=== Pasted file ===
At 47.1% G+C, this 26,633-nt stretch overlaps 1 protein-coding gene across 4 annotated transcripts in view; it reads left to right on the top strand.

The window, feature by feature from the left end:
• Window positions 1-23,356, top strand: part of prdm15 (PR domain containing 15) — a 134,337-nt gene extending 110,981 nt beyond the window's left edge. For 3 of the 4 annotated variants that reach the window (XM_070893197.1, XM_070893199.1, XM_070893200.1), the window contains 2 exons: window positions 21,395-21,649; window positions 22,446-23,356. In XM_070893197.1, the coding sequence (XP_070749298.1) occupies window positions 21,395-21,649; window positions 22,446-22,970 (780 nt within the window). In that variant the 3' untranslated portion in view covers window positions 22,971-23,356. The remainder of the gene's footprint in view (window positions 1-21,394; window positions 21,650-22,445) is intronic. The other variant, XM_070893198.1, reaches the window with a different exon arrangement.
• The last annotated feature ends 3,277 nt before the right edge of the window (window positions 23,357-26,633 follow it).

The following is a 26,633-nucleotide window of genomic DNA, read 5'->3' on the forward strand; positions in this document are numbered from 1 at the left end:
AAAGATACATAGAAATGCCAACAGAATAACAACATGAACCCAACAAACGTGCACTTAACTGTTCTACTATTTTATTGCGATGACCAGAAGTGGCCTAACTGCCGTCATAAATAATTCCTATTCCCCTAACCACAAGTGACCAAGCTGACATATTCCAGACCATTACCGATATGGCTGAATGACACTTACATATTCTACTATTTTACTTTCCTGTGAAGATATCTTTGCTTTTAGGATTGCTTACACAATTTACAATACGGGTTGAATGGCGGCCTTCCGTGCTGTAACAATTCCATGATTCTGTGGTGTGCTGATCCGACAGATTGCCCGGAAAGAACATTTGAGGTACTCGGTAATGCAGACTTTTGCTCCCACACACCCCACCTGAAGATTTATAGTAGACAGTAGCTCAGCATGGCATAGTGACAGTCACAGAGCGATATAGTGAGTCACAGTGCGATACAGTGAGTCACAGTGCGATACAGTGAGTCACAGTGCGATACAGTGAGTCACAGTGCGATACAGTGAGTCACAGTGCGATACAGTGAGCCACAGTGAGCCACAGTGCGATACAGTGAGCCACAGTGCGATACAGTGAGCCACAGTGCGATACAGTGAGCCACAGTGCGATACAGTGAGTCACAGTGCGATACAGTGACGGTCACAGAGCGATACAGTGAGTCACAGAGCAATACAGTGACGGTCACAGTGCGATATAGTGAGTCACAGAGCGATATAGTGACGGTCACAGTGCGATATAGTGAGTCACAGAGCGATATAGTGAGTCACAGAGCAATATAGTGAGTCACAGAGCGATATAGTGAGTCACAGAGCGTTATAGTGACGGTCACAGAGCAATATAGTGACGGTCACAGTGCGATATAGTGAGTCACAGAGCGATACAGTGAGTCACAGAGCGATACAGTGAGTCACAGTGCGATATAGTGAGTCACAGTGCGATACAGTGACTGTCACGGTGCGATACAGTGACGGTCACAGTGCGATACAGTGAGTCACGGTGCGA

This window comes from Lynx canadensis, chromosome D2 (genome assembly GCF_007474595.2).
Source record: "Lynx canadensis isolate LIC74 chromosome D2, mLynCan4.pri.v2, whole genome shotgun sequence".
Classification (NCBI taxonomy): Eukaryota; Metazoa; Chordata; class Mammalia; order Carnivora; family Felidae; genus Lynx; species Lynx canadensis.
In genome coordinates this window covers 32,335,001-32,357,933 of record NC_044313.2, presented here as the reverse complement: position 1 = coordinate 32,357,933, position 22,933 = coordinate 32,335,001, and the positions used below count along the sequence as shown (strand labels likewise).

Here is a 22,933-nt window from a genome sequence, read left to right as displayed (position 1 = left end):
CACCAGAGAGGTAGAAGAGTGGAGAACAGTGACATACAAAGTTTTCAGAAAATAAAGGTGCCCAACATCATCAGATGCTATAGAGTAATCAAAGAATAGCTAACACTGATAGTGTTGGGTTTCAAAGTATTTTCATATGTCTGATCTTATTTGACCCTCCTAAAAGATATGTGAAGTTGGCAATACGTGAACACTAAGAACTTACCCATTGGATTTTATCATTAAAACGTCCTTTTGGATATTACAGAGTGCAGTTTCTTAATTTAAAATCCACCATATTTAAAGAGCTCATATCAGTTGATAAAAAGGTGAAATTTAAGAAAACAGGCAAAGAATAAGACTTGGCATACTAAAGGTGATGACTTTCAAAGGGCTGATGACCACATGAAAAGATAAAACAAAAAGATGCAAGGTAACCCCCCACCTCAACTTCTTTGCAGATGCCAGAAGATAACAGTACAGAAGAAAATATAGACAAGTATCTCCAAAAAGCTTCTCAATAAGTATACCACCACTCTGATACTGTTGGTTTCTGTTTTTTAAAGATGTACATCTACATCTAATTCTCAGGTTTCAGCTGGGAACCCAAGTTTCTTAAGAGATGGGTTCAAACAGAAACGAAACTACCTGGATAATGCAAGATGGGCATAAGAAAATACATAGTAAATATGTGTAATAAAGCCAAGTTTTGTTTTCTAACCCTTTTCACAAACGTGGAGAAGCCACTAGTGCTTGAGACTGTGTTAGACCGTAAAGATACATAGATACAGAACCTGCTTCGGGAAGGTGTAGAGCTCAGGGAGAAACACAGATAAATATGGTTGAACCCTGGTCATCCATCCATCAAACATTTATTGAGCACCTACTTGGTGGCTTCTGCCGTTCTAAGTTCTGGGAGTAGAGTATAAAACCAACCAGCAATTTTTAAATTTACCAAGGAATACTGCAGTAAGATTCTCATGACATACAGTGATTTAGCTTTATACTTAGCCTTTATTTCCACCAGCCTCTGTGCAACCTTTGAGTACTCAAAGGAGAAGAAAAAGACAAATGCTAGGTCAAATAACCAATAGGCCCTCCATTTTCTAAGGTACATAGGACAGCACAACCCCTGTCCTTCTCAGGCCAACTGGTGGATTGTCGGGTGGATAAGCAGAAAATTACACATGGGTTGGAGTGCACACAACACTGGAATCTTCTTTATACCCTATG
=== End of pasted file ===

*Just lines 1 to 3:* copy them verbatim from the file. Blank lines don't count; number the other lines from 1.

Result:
At 47.1% G+C, this 26,633-nt stretch overlaps 1 protein-coding gene across 4 annotated transcripts in view; it reads left to right on the top strand.

The window, feature by feature from the left end:
• Window positions 1-23,356, top strand: part of prdm15 (PR domain containing 15) — a 134,337-nt gene extending 110,981 nt beyond the window's left edge. For 3 of the 4 annotated variants that reach the window (XM_070893197.1, XM_070893199.1, XM_070893200.1), the window contains 2 exons: window positions 21,395-21,649; window positions 22,446-23,356. In XM_070893197.1, the coding sequence (XP_070749298.1) occupies window positions 21,395-21,649; window positions 22,446-22,970 (780 nt within the window). In that variant the 3' untranslated portion in view covers window positions 22,971-23,356. The remainder of the gene's footprint in view (window positions 1-21,394; window positions 21,650-22,445) is intronic. The other variant, XM_070893198.1, reaches the window with a different exon arrangement.